Monday, January 01, 2007

What Do Physicians Think of On-Demand C-Section?

The "Green Journal" has a lot of interesting articles for January 2007. Among them:

Bettes BA, Coleman VH, Zinberg S, Spong CY, Portnoy B, DeVoto E, Schulkin J. Cesarean delivery on maternal request: obstetrician-gynecologists' knowledge, perception, and practice patterns. Obstet Gynecol. 2007 Jan; 109(1):57-66.
ACOG Fellows (practicing OB/GYNs who are part of a national obstetrics and gynecology organization) were interviewed by mailed questionnaire about elective c-sections. Their findings:
-92.2% reported that their department or practice has no policy on maternal request cesareans. Of those with a policy, 72.2% stated the policy is to support maternal requests.
-53% reported having done c-sections in response to maternal request, "with the majority of those performing them once or twice per month or more rarely"
-58.4% reported an increase in maternal requests for c-sections in the past year.
-When asked about what they would choose if they or their spouse were pregnant (for a term, uncomplicated, head first, single delivery), "Fewer than 20% (n=102, 17.8%) of respondents reported that they would choose or recommend a cesarean delivery on maternal request in this situation, due to concerns for the mother’s (64.8%) or the neonate’s (19.4%) well-being; 15.7% would choose cesarean delivery on maternal request for convenience."
-54.6% believe a woman has the right to c-section on request without any medical indication, and 57.4% would perform one. Those who believed it was a right/appropriate were more likely to say they would perform one.
-The clinicians were asked to agree or disagree with 14 risks and 14 benefits. 0.8% endorsed none of the risks, while 11.8% endorsed none of the benefits.
-"The most frequently endorsed benefit was the reduced risk of perineal damage (76.2%), followed by risk of dystocia or birth trauma (63.4%), pelvic organ prolapse (56.8%), long-term incontinence (54.8%), lacerations (53.9%), and complications from labor (49.6%). "
-"The most frequently endorsed risk was intraoperative risks to the mother such as bleeding and damage to internal organs (93.7%). "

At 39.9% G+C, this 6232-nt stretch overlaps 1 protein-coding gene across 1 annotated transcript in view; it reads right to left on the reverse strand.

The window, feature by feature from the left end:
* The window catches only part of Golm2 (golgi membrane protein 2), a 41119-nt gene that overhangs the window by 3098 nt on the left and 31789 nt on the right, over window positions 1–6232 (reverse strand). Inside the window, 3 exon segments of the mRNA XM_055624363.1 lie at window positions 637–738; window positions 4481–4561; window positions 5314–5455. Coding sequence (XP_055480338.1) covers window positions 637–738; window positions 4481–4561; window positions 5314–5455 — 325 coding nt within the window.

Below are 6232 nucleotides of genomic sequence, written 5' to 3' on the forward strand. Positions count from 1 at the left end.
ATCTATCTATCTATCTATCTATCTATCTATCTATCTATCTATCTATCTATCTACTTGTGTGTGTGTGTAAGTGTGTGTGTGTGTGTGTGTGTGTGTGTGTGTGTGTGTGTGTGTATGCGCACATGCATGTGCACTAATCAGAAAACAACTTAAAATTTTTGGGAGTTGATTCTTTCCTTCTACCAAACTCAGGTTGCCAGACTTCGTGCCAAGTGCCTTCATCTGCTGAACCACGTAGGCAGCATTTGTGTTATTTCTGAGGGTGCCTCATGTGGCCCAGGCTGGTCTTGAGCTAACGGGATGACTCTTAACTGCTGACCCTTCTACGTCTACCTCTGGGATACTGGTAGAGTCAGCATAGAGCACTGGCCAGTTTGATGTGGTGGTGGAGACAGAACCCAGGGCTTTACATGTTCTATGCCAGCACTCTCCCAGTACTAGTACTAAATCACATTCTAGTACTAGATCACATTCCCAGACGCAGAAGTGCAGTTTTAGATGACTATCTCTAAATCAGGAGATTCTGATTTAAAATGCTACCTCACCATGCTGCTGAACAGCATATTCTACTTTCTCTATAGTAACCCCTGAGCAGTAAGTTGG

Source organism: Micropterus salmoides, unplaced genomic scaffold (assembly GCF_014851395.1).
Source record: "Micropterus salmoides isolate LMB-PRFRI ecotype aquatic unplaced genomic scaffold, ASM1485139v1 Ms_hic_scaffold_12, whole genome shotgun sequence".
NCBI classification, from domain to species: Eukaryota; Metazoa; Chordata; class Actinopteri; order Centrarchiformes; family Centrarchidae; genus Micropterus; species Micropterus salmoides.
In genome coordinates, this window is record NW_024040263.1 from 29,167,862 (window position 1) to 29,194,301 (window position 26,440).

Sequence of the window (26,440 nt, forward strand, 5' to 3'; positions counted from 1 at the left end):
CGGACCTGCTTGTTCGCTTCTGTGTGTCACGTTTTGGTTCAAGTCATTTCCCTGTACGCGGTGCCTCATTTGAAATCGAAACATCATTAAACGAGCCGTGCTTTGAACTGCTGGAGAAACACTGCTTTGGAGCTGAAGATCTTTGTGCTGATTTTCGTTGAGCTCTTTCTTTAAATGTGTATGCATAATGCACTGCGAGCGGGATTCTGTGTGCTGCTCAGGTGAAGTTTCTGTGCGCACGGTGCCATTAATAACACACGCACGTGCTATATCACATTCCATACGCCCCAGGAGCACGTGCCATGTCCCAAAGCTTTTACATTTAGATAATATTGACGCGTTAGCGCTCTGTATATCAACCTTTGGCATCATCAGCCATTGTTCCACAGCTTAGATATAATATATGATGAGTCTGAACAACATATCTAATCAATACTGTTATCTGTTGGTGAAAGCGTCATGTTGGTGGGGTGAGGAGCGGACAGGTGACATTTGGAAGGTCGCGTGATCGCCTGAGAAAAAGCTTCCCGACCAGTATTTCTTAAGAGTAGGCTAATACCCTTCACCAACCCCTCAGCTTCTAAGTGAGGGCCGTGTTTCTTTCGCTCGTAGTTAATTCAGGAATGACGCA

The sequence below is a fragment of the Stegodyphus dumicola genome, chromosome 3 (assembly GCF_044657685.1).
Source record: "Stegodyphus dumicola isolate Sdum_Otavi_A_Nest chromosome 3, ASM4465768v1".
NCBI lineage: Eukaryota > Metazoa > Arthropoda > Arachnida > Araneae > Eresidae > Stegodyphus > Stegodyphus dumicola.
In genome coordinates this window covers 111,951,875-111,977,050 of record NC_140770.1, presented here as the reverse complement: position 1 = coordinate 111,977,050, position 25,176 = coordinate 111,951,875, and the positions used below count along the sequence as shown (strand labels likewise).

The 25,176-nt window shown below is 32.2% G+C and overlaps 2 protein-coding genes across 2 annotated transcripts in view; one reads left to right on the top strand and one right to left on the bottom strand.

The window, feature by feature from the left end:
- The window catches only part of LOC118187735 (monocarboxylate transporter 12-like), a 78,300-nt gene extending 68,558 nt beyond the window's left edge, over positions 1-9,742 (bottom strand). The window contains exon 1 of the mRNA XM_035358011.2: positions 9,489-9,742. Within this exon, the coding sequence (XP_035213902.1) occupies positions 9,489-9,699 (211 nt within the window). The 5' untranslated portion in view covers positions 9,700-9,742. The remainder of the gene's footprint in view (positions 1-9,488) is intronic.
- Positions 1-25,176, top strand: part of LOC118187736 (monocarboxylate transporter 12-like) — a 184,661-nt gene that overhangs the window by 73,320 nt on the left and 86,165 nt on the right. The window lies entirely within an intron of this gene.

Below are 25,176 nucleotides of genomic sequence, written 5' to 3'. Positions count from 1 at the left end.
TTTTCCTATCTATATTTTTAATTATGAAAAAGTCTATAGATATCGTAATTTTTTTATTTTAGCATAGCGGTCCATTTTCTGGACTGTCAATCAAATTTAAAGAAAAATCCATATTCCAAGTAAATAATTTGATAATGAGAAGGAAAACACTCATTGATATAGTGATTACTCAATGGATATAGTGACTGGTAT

-Female respondants were more negative about the procedure on maternal request than were male respondants.

The article does not include a detailed comparison of the clinician's perception of risk and benefit versus the incidence of these occurances and outcomes in the medical evidence. It would be interesting to see how correct the physicians are in their assessments of risk and benefit. Given the varying percentages, it is clear that not all physicians agree on the risks and benefits of the procedure, and many do not think they should be available on request where there is no medical indication. I think a lot of women tend to take "My doctor says" as some kind of gospel, not realizing that there may be considerable debate about a topic. Something to consider when consulting with your physician about this - he or she may not agree with the doctor just next door.

The National Intitutes of Health held a conference on the topic in spring of 2006, and released a statement, downloadable as a PDF. An Agency for Healthcare Research and Quality abstract on the topic states, "Virtually no studies exist on CDMR, so the knowledge base rests chiefly on indirect evidence from proxies possessing unique and significant limitations. Furthermore, most studies compared outcomes by actual routes of delivery, resulting in great uncertainty as to their relevance to planned routes of delivery. Primary CDMR and planned vaginal delivery likely do differ with respect to individual outcomes for either mothers or infants. However, our comprehensive assessment, across many different outcomes, suggests that no major differences exist between primary CDMR and planned vaginal delivery, but the evidence is too weak to conclude definitively that differences are completely absent." Essentially, they state that they find no evidence for differences between planned vaginal birth and planned c-section, but that the available evidence is too limited to make a real conclusion.

Technorati Tags: ; ; ;
MeSH Tags: Cesarean Section; maternal request (keyword; in a combined search, try adding "elective" and "on demand")


Blogger CanuckedBrit said...

I'm disappointed to see high c-section rates. But I also find it disturbing to read disapproval to on-demand c-sections.

Hopefully, a dr confronted with a woman requesting a primary c-section would recommend vaginal and provide information on the risks of a c-section. But ultimately, it is the woman's body. She should have the choice. Vaginal birth is more successful when a woman is relaxed and trusts her body. A woman afraid of vaginal delivery is likely to have a self-fulfilling prophecy. In my opinion, it's better to let her have the c-section birth that would result in a pleasant birth experience for her over a traumatic, frightening vaginal birth experience for her.

8:35 AM  

Post a Comment

Links to this post:

Create a Link

<< Home